September 27, 2023

Mortgages: The Appeal of Adjustable Rates

In the first quarter of 2011, while the volume of ARMs sagged along with the mortgage market, their market share actually rose to the highest point since mid-2008, to 12 percent, according to the trade publication Inside Mortgage Finance.

Adjustable rate mortgages generally attract borrowers when rates are high. The rate is set for a specific time — generally one, five or seven years — and then it adjusts to prevailing rates within boundaries. That means payments can go up. Payment shock has caused plenty of problems over the years. Rates can also go down, as borrowers who took out ARMs five to seven years ago are finding now. But it’s tough to imagine how rates could get much lower than now, short of Japan-style negative rates.

“If a person is debt-averse and has a history of paying off his or her mortgage within 5 to 10 years, then he or she would definitely consider an ARM,” said Sari Rosenberg, a managing director of the Manhattan Mortgage Company, a loan broker. “I have another client who knows he is selling his home within the next few years and even with the closing costs he will be saving money,” so he took out a three-year ARM.

Some borrowers, Ms. Rosenberg said, are choosing seven-year ARMs at around 3.5 percent, for up to $1.5 million, an amount typically set by lenders, versus 5.25 percent for a 30-year loan of that size. But, she said, “on a $1.5 million loan, that is a difference of $1,548 a month or $18,576 year. That pays for half a year of private school tuition in Manhattan.”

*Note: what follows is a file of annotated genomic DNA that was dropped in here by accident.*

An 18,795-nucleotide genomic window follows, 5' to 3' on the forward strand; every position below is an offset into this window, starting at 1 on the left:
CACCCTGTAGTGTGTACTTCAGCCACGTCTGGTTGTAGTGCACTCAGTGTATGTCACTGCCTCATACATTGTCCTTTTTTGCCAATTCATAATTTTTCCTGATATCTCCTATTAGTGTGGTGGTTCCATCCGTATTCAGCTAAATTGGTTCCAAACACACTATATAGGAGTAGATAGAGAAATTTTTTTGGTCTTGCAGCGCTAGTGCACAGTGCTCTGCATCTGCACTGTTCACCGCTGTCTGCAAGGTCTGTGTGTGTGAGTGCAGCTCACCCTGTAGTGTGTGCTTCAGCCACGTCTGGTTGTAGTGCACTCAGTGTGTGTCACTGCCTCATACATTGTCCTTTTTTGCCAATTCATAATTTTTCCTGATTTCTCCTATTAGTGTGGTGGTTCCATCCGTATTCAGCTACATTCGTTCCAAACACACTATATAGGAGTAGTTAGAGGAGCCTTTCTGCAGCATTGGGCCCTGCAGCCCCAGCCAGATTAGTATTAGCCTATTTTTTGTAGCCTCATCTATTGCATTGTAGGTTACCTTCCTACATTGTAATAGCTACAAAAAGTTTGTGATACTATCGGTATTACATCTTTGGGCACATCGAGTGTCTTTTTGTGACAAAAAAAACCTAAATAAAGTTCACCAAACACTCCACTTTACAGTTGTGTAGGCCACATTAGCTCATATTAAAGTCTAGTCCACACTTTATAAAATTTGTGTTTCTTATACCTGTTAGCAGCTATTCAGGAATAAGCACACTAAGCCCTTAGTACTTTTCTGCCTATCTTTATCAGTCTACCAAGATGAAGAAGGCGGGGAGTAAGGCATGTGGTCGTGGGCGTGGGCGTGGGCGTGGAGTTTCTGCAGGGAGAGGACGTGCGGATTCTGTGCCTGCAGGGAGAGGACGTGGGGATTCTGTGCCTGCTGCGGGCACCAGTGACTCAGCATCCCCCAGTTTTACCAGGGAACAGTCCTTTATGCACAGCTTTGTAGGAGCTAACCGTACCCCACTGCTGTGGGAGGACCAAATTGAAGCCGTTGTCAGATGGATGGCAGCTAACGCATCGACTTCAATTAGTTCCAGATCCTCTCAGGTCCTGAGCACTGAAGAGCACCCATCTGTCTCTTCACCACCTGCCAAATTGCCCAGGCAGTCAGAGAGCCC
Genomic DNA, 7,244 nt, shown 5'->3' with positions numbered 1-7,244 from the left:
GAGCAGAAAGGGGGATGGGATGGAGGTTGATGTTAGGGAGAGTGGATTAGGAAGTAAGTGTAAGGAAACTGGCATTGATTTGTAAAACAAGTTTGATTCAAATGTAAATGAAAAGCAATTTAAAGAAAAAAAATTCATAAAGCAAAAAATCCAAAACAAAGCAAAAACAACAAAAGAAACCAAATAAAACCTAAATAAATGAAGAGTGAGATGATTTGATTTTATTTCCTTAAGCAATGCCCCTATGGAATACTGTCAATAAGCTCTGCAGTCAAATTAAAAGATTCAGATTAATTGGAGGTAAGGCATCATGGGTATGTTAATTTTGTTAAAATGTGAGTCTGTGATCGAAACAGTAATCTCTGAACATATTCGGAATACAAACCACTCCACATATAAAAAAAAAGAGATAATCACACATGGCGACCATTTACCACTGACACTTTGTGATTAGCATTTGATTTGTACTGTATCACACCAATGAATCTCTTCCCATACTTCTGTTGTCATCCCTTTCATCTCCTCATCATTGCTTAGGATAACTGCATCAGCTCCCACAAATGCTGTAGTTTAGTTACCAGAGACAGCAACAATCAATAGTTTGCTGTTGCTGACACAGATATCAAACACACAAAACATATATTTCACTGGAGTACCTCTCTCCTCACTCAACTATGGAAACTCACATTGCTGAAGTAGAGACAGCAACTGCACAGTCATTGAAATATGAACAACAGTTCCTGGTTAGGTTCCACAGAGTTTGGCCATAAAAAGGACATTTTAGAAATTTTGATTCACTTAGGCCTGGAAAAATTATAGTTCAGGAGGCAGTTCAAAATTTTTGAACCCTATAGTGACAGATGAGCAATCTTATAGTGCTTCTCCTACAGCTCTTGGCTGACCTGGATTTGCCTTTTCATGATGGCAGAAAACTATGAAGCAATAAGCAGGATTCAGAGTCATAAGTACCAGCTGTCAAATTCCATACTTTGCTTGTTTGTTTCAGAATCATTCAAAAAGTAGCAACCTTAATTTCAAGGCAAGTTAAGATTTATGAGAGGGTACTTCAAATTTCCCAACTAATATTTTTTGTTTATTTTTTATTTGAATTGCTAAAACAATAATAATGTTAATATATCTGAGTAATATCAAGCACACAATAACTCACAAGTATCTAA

Keith Gumbinger, a vice president of HSH Associates, a financial publisher in Pompton Plains, N.J., said, “ARMs are good for borrowers with short-term time frames, usually seven years or less.”

“This can include certain first-time borrowers who expect to trade up,” Mr. Gumbinger continued, “such as a single person buying a studio apartment; folks who get transferred, or expect to be, within that time; folks refinancing with just a few more years expected in the old suburban mansion; jumbo mortgage seekers looking for a lower-cost alternative, and even folks who are approaching retirement age who want to seriously improve their cash flow to maximize their retirement accounts.”

Conversely, ARMs aren’t wise for borrowers who plan to stay put, Mr. Gumbinger said, or those who would have trouble managing rising payments. That includes people who expect cash-flow strains, such as those starting a family.

Another choice faces borrowers whose five or seven-year ARMs are resetting now, said Gary Schatsky, a financial planner at in New York City. Rates may drop to 2.25 percent to 3.25 percent from about 5 percent. That compares with around 4.5 percent, on average, for 30-year fixed-rate loans now. But that super-low rate is good for only a year.

“It’s very seductive,” Mr. Schatsky said, especially because keeping that ARM rather than refinancing into a fixed-rate loan avoids closing costs.

In that case, he said, know how much your rate could jump after a year — ARMs generally have caps on increases — and whether you can handle that. “I want you to have a Plan B,” he said.

IN the meantime, he counsels clients to consider using the savings to pay down the loan, rather than spending it.

And borrowers who are nervous about higher future payments should consider forgoing the alluring new rate, he said.

“If you have no room subjectively for the risk,” Mr. Schatsky said, “it’s not a bad time to say it’s been a good ride, but it’s time to go from adjustable to fixed.”

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